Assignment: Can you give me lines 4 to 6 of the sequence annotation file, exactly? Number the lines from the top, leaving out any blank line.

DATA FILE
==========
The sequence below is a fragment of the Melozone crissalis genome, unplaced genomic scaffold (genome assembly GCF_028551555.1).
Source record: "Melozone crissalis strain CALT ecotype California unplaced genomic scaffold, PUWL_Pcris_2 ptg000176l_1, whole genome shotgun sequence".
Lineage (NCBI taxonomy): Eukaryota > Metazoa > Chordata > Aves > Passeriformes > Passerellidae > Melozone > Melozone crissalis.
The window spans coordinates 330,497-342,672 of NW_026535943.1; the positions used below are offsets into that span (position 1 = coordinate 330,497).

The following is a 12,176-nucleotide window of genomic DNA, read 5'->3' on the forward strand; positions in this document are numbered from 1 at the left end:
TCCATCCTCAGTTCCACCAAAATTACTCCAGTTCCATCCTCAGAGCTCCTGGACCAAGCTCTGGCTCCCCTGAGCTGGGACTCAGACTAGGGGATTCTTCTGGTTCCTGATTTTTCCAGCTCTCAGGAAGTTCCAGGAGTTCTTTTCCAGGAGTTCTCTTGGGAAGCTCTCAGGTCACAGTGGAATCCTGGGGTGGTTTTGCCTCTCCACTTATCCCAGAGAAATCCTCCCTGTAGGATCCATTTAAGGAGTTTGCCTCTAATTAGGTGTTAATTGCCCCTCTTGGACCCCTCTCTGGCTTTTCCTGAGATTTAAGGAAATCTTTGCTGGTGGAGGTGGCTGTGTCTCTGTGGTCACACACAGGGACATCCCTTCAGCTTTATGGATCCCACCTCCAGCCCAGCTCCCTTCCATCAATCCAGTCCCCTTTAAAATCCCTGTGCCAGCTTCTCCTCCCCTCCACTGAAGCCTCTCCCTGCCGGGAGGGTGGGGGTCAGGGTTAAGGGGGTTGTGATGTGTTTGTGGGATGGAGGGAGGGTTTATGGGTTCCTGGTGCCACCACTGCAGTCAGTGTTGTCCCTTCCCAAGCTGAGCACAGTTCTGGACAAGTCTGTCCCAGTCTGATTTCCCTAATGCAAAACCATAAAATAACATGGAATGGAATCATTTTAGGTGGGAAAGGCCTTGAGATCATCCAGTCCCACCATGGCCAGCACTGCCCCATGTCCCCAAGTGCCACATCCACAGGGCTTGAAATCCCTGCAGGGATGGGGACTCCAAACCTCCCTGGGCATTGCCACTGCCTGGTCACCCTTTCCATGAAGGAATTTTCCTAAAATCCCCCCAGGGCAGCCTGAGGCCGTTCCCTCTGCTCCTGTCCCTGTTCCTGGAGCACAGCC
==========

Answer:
The window spans coordinates 330,497-342,672 of NW_026535943.1; the positions used below are offsets into that span (position 1 = coordinate 330,497).

The following is a 12,176-nucleotide window of genomic DNA, read 5'->3' on the forward strand; positions in this document are numbered from 1 at the left end:
TCCATCCTCAGTTCCACCAAAATTACTCCAGTTCCATCCTCAGAGCTCCTGGACCAAGCTCTGGCTCCCCTGAGCTGGGACTCAGACTAGGGGATTCTTCTGGTTCCTGATTTTTCCAGCTCTCAGGAAGTTCCAGGAGTTCTTTTCCAGGAGTTCTCTTGGGAAGCTCTCAGGTCACAGTGGAATCCTGGGGTGGTTTTGCCTCTCCACTTATCCCAGAGAAATCCTCCCTGTAGGATCCATTTAAGGAGTTTGCCTCTAATTAGGTGTTAATTGCCCCTCTTGGACCCCTCTCTGGCTTTTCCTGAGATTTAAGGAAATCTTTGCTGGTGGAGGTGGCTGTGTCTCTGTGGTCACACACAGGGACATCCCTTCAGCTTTATGGATCCCACCTCCAGCCCAGCTCCCTTCCATCAATCCAGTCCCCTTTAAAATCCCTGTGCCAGCTTCTCCTCCCCTCCACTGAAGCCTCTCCCTGCCGGGAGGGTGGGGGTCAGGGTTAAGGGGGTTGTGATGTGTTTGTGGGATGGAGGGAGGGTTTATGGGTTCCTGGTGCCACCACTGCAGTCAGTGTTGTCCCTTCCCAAGCTGAGCACAGTTCTGGACAAGTCTGTCCCAGTCTGATTTCCCTAATGCAAAACCATAAAATAACATGGAATGGAATCATTTTAGGTGGGAAAGGCCTTGAGATCATCCAGTCCCACCATGGCCAGCACTGCCCCATGTCCCCAAGTGCCACATCCACAGGGCTTGAAATCCCTGCAGGGATGGGGACTCCAAACCTCCCTGGGCATTGCCACTGCCTGGTCACCCTTTCCATGAAGGAATTTTCCTAAAATCCCCCCAGGGCAGCCTGAGGCCGTTCCCTCTGCTCCTGTCCCTGTTCCTGGAGCACAGCC